Sometimes it's difficult to trace the evolution of a team over the course of a season. Other times, you play the same team twice in the span of fifteen days, as the Fighting Irish did with the defending champion Huskies over the last fortnight-plus. In South Bend January 14th, the Notre Dame held a slim halftime lead but were totally overrun by UConn in the second half, getting killed on the boards (42-30) and eventually having their 29-game home winning streak halted 67-53.
Fast forward to January 29th. The Irish go into Hartford, early tip off, relatively tame, off-campus crowd and hang around with the Huskies in the first half. This time UConn takes the slim lead into the locker room, only on the other side of the break, it's not the champs running away with it. Instead the Irish explode with a 13-0 run to start the half, holding their hosts scoreless for over seven minutes. (This led to great joy among the announcing crew, as per tradition, the UConn crowd doesn't sit until the first made basket of the half. They were standing for a while.) Much like they did with Seton Hall on Wednesday when shots weren't falling, it was the Irish defense that did the dirty work while the offense got into a groove. I'm going to discuss this later in the week, but the transition from a sagging man-to-man to the intense, clingy, perimeter defense you're seeing now has the potential to take Notre Dame basketball to another level. Heck, over the last few weeks, it already has, especially when you consider the offensive limitations and youth.
As they've done on their winning streak, the Irish got more than their fair share of 50-50 balls. They won on the boards (27-24, a fifteen-rebound swing). The guards took care of the ball (Jerian Grant and Eric Atkins combined for 76 minutes, 9 assists and 1 turnover). Pat Connaughton kept growing up (8 points, 5 boards, 2 threes and a pair of game-salting free throws late.) Jack Cooley actually had a quiet game by his standards with 8 and 7, but he managed to outscore and outrebound 58 minutes worth of UConn forwards, surpassing the combined efforts of Alex Oriakhi, DeAndre Daniels, Niels Giffey, Tyler Olander and Roscoe Smith.
I realize this has been said by everyone from casual Irish fans to national college basketball writers, but Mike Brey getting this team to 6-3 is remarkable. They're starting a sophomore, a redshirt freshman and a true freshman at the guard positions, with the Atkins-Grant tag team playing more like two grizzled partners instead of a pair of guys who have played less than two dozen games together. Two plays stand out as what you get from athletic, high basketball IQ guards. Early in the second half with the Irish up two, Shabazz Napier cut into the lane and went up for a shot. Grant just ripped the ball away from behind - half-block, half-steal - and started a fast break with Atkins. Grant kicked it to Atkins on the wing, got the ball back then looked inside as Atkins slipped into the corner. The Huskies' defense collapsed inside and the sophomore point guard knocked down a wide open three that forced a Jim Calhoun timeout.
The second play was with just over four minutes left and Notre Dame again clinging to a two point-lead. UConn rebounded an Atkins miss and tried for a quick outlet, only to have it stolen by Grant. Two UConn players ran at him, leaving Cooley wide open for a dunk. A great hustle play on the other led to another fast break layup, and a six-point lead that would prove to be enough of a margin through the final buzzer. It's just smart, gritty, beautiful basketball, and it's only going to get better as Atkins, Grant, Connaughton and Dragicevich get more comfortable with one another over the next few years.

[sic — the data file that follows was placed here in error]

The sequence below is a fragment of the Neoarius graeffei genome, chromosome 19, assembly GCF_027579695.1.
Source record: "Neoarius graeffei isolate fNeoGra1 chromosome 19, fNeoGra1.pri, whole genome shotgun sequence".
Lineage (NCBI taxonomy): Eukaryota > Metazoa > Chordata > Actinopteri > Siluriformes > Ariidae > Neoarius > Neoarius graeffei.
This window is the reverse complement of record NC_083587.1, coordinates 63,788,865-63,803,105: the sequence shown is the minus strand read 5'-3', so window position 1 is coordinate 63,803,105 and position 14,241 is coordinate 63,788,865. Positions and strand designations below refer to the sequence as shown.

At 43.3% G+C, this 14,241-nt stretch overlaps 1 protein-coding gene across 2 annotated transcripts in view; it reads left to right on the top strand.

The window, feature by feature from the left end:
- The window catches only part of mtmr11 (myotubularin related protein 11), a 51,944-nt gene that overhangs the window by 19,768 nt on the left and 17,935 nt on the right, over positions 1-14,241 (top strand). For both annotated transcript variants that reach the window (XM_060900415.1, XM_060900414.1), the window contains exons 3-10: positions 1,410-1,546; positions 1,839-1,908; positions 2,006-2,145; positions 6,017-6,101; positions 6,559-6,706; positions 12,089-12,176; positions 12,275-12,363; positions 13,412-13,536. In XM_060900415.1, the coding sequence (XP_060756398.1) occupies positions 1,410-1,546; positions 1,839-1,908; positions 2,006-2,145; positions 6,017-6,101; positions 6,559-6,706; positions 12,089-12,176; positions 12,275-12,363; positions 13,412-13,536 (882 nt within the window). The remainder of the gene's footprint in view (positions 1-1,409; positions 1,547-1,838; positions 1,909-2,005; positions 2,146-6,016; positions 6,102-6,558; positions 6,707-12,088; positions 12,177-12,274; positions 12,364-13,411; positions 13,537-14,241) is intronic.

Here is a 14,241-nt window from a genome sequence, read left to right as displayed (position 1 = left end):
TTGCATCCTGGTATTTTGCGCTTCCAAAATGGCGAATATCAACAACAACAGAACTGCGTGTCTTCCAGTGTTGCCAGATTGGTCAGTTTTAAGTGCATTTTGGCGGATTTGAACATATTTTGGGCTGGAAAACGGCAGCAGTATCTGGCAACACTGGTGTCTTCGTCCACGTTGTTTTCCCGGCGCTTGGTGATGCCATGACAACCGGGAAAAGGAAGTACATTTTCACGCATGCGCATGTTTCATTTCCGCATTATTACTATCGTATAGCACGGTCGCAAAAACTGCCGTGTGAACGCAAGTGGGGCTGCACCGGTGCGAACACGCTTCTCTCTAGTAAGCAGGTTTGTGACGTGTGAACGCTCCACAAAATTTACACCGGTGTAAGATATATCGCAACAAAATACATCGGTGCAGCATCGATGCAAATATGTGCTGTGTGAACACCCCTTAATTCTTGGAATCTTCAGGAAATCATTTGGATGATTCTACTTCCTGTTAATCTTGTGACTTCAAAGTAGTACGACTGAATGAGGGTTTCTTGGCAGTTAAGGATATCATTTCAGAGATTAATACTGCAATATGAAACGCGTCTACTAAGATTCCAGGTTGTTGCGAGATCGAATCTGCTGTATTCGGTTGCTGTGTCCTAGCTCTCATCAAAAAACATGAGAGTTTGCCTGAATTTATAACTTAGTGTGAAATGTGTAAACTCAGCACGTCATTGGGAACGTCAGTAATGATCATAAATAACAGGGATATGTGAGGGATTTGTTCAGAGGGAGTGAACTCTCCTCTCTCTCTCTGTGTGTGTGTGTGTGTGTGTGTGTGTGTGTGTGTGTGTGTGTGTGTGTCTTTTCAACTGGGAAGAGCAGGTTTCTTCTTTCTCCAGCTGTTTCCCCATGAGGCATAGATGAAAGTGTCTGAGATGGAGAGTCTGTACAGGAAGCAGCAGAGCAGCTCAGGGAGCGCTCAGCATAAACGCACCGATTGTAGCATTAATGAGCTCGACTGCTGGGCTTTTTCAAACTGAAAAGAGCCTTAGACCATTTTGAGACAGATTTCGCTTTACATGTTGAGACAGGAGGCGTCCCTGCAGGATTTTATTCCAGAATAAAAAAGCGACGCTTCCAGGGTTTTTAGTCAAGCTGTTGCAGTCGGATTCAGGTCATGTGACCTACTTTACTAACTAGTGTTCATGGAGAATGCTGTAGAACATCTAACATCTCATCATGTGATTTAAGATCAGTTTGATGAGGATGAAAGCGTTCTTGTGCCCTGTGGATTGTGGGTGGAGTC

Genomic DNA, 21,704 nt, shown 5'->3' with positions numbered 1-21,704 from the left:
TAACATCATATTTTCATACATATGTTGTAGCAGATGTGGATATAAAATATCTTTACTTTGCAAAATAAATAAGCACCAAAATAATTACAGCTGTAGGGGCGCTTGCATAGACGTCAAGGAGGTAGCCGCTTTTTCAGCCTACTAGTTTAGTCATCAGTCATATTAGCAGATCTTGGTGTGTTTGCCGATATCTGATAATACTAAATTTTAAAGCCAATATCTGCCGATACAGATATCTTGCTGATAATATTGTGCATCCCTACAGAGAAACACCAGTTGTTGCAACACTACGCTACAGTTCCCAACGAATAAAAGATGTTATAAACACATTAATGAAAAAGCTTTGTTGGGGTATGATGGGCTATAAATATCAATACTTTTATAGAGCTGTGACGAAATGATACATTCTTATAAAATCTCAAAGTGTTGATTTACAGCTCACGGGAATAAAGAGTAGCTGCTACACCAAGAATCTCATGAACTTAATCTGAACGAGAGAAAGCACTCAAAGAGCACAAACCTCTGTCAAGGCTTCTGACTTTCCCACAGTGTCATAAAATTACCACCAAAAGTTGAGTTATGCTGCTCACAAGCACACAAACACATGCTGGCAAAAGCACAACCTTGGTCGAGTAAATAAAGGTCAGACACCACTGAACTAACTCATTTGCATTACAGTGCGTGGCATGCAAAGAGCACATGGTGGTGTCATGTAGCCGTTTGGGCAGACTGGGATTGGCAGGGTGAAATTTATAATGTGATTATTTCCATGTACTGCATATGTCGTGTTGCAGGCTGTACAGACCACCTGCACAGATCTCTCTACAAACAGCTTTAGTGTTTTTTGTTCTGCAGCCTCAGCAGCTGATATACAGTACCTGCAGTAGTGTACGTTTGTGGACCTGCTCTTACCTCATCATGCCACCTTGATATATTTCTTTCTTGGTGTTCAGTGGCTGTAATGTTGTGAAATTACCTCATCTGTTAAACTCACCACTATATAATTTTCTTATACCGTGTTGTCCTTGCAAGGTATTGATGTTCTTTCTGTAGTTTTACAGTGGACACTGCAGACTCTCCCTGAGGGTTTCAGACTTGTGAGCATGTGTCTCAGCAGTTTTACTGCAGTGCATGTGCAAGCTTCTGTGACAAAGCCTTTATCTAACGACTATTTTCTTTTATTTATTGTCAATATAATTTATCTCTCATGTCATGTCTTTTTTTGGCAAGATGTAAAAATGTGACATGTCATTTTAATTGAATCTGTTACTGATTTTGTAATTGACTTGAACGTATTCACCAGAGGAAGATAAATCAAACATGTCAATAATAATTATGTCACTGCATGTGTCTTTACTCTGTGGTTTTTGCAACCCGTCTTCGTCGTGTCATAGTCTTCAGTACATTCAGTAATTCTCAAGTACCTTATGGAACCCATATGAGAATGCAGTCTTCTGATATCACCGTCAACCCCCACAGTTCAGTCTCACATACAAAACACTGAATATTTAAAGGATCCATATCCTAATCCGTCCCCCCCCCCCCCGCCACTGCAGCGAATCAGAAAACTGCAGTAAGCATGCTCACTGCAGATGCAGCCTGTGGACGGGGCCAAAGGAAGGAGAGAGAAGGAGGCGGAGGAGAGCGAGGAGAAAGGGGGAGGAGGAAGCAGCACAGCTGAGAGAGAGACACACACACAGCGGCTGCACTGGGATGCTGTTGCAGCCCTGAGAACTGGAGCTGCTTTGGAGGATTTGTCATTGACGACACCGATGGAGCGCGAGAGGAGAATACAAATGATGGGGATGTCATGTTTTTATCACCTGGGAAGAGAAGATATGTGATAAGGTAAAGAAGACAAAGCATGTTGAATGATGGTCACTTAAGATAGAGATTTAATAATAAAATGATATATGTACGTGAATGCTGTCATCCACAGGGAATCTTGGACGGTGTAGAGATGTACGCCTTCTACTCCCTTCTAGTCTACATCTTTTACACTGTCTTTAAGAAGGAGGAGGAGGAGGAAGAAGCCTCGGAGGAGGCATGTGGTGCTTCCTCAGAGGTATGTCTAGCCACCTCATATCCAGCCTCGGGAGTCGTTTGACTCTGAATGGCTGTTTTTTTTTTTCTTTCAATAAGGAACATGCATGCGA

The Irish now sit at 6-3, and have the week off until Marquette comes to South Bend on Saturday. I am very comfortable saying that five more conference wins get the Irish into the dance, meaning they just have to have a winning record over the back nine. The fact we're even having this conversation after an autumn and early winter of non-conference losses and blowouts is amazing.
A few more bullet points on Saturday's win:
- Scott Martin took a lot of heat early in the season, and while he still has at least two mind-numbing, finger-biting, obscene-text-worthy turnovers a game, he's done a great job of the last couple weeks knocking down some shots, rebounding the ball and playing incredible team defense, wracking up charge after charge. On a team that is rather young across the board, the old man is doing a lot of little things to help out the cause. If he can just erase the heinous errors, my stress level will drop considerably.
- Mike Brey going without a mock turtleneck was confusing and made me uncomfortable. He also incorrectly referred to it as a Miami Vice look, which is very wrong. A) His jacket was too dark and B) He wasn't wearing a neon t-shirt.
- Brey is doing a nice job of shuffling in a few guys in the first half to see if they can give the team a spark, then settling on a very thin rotation in the second half if no one is piquing his interest. When you run the Burn offense, you give everyone but the primary ball handlers a chance to rest, so you can get away with that strategy.
- If any of your friends complain about the Burn offense somehow ruining basketball, frame it as a challenge the team is trying to complete. Anyone can score with 35 seconds on the clock, but what if you only have 8 ticks to execute? Notre Dame is just keeping it interesting for themselves.
- If you're interested in a good read on the women's team, SI's Richard Deitsch reports from their win at St. John's over the weekend, which pushed them to 21-1.
- The Irish have five more home games. Win those, go dancing, regardless of what happens on the road (and there are winnable games away from the JACC). Legion, I hope you're up for it. This is a team that deserves an epic crowd performance. Do work.